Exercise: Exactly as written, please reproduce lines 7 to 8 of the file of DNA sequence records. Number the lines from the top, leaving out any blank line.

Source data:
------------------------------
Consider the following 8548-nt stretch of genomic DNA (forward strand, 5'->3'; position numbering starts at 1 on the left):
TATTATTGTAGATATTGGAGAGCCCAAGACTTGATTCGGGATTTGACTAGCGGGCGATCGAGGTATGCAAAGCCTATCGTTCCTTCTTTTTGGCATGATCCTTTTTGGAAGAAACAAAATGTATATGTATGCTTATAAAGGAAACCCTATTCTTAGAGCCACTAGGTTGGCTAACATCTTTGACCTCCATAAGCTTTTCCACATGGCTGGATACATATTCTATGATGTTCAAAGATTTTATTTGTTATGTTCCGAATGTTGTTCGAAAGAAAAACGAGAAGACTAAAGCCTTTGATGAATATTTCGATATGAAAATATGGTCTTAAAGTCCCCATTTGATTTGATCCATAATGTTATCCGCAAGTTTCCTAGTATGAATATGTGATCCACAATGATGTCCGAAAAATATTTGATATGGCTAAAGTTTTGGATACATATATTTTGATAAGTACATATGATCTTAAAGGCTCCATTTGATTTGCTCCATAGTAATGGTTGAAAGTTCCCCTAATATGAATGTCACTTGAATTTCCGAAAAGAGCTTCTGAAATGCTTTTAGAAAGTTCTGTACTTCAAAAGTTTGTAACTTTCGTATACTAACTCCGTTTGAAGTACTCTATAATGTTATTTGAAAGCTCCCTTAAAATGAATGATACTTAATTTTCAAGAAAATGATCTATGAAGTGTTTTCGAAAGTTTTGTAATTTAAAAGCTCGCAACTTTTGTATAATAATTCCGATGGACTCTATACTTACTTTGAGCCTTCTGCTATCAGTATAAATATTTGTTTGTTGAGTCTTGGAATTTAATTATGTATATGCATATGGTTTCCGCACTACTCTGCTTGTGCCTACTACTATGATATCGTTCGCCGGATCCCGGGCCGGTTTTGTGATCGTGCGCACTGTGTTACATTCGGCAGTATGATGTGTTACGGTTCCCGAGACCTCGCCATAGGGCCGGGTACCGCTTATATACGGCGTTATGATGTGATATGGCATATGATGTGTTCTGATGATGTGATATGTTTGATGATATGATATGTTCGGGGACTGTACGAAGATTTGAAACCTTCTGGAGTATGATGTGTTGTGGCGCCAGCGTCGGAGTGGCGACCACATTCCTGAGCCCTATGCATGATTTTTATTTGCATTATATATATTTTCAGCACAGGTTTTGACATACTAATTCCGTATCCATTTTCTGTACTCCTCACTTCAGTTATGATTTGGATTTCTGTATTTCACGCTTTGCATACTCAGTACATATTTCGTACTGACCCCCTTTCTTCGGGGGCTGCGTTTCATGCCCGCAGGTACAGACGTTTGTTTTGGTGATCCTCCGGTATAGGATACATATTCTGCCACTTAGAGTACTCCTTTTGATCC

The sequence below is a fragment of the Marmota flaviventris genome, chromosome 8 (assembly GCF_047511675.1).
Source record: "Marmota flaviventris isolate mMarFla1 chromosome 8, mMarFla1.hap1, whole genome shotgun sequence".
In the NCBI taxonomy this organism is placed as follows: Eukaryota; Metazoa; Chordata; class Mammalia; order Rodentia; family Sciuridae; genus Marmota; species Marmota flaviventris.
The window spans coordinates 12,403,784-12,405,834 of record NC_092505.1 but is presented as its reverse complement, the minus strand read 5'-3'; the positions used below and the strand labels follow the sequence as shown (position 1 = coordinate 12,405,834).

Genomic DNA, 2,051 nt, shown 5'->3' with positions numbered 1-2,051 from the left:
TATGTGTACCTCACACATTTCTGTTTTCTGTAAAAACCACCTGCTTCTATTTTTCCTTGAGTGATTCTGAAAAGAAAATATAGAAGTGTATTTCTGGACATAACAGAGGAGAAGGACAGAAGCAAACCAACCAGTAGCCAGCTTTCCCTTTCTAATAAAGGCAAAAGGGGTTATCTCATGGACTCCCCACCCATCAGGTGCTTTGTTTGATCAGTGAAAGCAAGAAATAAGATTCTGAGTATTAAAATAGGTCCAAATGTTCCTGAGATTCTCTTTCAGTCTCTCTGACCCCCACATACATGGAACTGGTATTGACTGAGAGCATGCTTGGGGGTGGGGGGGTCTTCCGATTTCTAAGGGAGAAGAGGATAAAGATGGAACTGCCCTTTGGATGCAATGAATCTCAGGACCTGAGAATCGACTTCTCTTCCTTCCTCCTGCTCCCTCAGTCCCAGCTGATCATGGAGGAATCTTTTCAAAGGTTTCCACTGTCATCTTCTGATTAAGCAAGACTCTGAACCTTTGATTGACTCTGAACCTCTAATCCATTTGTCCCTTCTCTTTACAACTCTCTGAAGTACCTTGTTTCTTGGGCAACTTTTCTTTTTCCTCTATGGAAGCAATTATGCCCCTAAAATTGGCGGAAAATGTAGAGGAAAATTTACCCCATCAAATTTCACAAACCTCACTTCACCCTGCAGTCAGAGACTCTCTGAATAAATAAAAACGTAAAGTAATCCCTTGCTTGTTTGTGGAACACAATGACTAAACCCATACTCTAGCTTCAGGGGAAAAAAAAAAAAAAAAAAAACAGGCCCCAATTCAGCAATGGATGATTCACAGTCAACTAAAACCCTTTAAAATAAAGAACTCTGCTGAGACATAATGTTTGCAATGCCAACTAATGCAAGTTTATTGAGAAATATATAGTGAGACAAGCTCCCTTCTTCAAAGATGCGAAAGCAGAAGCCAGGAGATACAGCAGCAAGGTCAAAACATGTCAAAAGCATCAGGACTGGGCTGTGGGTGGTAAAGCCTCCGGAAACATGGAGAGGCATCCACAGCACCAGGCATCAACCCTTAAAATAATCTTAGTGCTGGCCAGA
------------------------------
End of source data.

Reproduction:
Genomic DNA, 2,051 nt, shown 5'->3' with positions numbered 1-2,051 from the left:
TATGTGTACCTCACACATTTCTGTTTTCTGTAAAAACCACCTGCTTCTATTTTTCCTTGAGTGATTCTGAAAAGAAAATATAGAAGTGTATTTCTGGACATAACAGAGGAGAAGGACAGAAGCAAACCAACCAGTAGCCAGCTTTCCCTTTCTAATAAAGGCAAAAGGGGTTATCTCATGGACTCCCCACCCATCAGGTGCTTTGTTTGATCAGTGAAAGCAAGAAATAAGATTCTGAGTATTAAAATAGGTCCAAATGTTCCTGAGATTCTCTTTCAGTCTCTCTGACCCCCACATACATGGAACTGGTATTGACTGAGAGCATGCTTGGGGGTGGGGGGGTCTTCCGATTTCTAAGGGAGAAGAGGATAAAGATGGAACTGCCCTTTGGATGCAATGAATCTCAGGACCTGAGAATCGACTTCTCTTCCTTCCTCCTGCTCCCTCAGTCCCAGCTGATCATGGAGGAATCTTTTCAAAGGTTTCCACTGTCATCTTCTGATTAAGCAAGACTCTGAACCTTTGATTGACTCTGAACCTCTAATCCATTTGTCCCTTCTCTTTACAACTCTCTGAAGTACCTTGTTTCTTGGGCAACTTTTCTTTTTCCTCTATGGAAGCAATTATGCCCCTAAAATTGGCGGAAAATGTAGAGGAAAATTTACCCCATCAAATTTCACAAACCTCACTTCACCCTGCAGTCAGAGACTCTCTGAATAAATAAAAACGTAAAGTAATCCCTTGCTTGTTTGTGGAACACAATGACTAAACCCATACTCTAGCTTCAGGGGAAAAAAAAAAAAAAAAAAAACAGGCCCCAATTCAGCAATGGATGATTCACAGTCAACTAAAACCCTTTAAAATAAAGAACTCTGCTGAGACATAATGTTTGCAATGCCAACTAATGCAAGTTTATTGAGAAATATATAGTGAGACAAGCTCCCTTCTTCAAAGATGCGAAAGCAGAAGCCAGGAGATACAGCAGCAAGGTCAAAACATGTCAAAAGCATCAGGACTGGGCTGTGGGTGGTAAAGCCTCCGGAAACATGGAGAGGCATCCACAGCACCAGGCATCAACCCTTAAAATAATCTTAGTGCTGGCCAGA